Wednesday, March 12, 2008

Drug Addiction and Dissociation


Where does the “self” go during active addiction?


Where does the everyday self go during active cycles of addiction? Addiction sometimes seems to resemble a waking trance, or autohypnosis. Psychologically, it is akin to a state of dissociation. The sense of self becomes impaired through the processes of intoxication, denial, neuroadaption, withdrawal, and craving. This impaired sense of self causes behavior that is baldly contradictory to the addict's core beliefs and values. Honest men and women will lie and steal in order to get drugs.

Webster’s Unabridged Dictionary defines dissociation, rather vaguely, as “the splitting off of certain mental processes from the main body of consciousness, with varying degrees of autonomy resulting.” How autonomous were you, consciousness-wise, the last time you got drunk and parked your car somewhere you couldn’t remember?

Dissociation may be part of the way consciousness itself adapts to chronic drug use. Richard S. Sandor, a thoughtful Los Angeles physician, helped to clarify many of these issues in an excellent essay some years ago in Parabola Magazine.

Sandor compares the addictive state to a form of hypnosis accompanied by posthypnotic amnesia. This automatism, this subsequent amnesia about the drugged “I” on the part of the sober “I,” is highly reminiscent of the consequences produced by state-dependent memory:

"A hypnotized subject is instructed to imagine that helium-filled balloons are tied to his wrist; slowly the wrist lifts off the arm of the chair. The subject smiles and says, ‘It’s doing it by itself!’ The ‘I’ that lifts the arm is unrecognized (not remembered) by the ‘I’ that imagines the balloons.... One part denies knowledge of what another part does. A cocaine addict, abstinent for a year, sees a small pile of spilled baking soda on a bathroom counter and experiences an overwhelming desire to use the drug again. Who wishes to get high? Who does not?"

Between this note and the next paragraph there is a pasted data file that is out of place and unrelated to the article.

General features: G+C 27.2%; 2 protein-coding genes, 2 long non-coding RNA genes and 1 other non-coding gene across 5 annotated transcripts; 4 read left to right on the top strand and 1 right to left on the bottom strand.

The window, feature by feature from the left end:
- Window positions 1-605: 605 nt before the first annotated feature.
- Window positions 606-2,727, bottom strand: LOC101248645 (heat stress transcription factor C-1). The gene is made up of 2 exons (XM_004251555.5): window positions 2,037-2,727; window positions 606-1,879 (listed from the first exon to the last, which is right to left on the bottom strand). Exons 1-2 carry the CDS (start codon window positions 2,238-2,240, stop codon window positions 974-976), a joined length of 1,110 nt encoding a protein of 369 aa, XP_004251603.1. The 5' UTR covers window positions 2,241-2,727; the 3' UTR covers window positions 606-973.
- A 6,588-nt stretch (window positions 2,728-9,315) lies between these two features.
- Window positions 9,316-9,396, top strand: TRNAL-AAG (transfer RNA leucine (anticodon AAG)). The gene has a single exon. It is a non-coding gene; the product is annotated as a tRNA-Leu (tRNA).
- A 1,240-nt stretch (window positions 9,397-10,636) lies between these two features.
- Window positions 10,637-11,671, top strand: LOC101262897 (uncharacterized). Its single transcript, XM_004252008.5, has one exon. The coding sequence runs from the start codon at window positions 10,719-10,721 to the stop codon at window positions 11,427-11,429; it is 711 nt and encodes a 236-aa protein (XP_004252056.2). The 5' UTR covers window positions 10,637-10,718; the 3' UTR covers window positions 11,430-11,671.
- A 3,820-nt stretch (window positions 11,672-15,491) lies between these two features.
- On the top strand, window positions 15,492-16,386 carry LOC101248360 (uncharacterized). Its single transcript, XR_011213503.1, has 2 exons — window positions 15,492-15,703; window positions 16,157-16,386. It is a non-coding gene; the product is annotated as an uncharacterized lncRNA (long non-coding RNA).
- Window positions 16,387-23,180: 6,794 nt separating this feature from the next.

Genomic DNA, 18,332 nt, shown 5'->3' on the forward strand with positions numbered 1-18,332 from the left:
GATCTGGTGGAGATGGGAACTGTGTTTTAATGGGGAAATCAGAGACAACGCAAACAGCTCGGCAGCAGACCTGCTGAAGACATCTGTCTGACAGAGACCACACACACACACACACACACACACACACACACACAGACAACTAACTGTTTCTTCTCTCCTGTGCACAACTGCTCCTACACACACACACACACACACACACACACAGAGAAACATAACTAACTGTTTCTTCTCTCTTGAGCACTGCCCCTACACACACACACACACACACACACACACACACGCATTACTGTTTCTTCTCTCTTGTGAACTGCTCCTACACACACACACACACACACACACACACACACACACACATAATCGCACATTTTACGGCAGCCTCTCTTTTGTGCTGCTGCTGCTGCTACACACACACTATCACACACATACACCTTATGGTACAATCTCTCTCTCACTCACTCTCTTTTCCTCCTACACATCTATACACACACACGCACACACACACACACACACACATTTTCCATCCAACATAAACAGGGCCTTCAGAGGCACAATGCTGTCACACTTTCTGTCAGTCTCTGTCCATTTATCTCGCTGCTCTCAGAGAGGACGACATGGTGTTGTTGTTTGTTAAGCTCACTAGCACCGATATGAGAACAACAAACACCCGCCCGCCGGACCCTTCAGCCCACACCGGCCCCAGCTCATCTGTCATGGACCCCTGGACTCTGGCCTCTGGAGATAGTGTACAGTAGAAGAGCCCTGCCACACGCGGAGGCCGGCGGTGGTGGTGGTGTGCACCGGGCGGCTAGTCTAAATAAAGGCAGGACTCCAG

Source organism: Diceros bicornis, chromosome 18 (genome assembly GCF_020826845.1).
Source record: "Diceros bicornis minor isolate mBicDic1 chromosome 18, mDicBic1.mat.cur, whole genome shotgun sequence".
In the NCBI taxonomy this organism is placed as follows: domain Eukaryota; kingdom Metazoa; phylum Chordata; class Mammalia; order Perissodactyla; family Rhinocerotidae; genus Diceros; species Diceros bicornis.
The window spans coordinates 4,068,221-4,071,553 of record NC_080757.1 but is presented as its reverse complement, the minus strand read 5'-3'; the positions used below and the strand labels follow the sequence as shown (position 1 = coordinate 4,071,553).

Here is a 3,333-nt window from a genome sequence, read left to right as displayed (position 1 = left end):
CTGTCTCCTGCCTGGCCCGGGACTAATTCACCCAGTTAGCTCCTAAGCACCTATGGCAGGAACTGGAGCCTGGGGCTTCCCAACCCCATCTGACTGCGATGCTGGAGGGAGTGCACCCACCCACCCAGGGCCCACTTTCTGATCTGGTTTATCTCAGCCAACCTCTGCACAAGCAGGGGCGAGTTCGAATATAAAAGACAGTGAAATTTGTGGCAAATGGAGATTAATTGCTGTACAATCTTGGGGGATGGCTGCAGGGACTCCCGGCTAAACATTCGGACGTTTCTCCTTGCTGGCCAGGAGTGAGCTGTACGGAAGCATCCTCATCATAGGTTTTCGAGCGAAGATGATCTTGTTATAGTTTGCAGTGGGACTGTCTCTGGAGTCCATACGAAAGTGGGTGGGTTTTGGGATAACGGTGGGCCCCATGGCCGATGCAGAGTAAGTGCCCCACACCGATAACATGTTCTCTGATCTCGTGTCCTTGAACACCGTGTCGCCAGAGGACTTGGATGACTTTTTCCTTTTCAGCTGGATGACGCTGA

“Interestingly,” Sandor says, “this type of amnesia is very similar to that seen in the multiple personality disorder (see Jekyll and Hyde), in which one entire ‘personality’ seems to be unaware of the existence of another. Even more interesting is the fact that confabulation, rationalization, and outright denial are also prominent features of the addictive disorders.” Dissociation, then, can occur without the intervention of anything as dramatic as hypnosis. The common quality is automaticity, the experience of “it doing it by itself.”

Sandor points to the inability of prevailing behavioral models to produce a comprehensive framework for effective addiction treatment. “None of the current treatment methods based upon the positivist scientific paradigm—be it psychodynamics (Freud, et al.) or behavioral (Pavlov, Watson, Skinner)—has demonstrated any particular superiority in the treatment of the ‘addictive disorders,’” he writes. “Many psychoanalysts readily admit the uselessness of that method for treating addicted individuals (the patient is regarded as being ‘unanalyzable’).”

In addition, says Sandor, “It appears that the most successful means of overcoming serious physical addiction is abstinence—very often supported by participation in one of the twelve-step groups based on the Alcoholics Anonymous model.... The basis of recovery from addiction in these nonprofessional programs is unashamedly spiritual.”

All addictions, Sandor argues, more closely resemble “the whole host of automatisms that we accept as an entirely normal aspect of human behavior than to some monstrous and inexplicable aberration.” Bicycle riding is a good example of an automatism, because once learned, “…it no longer requires the subjective effort of attention; more importantly, once learned, it cannot be forgotten. It is as though the organism says to itself, ‘Riding this thing could be dangerous! It’s much too important to trust that Sandor will pay close attention to it.’”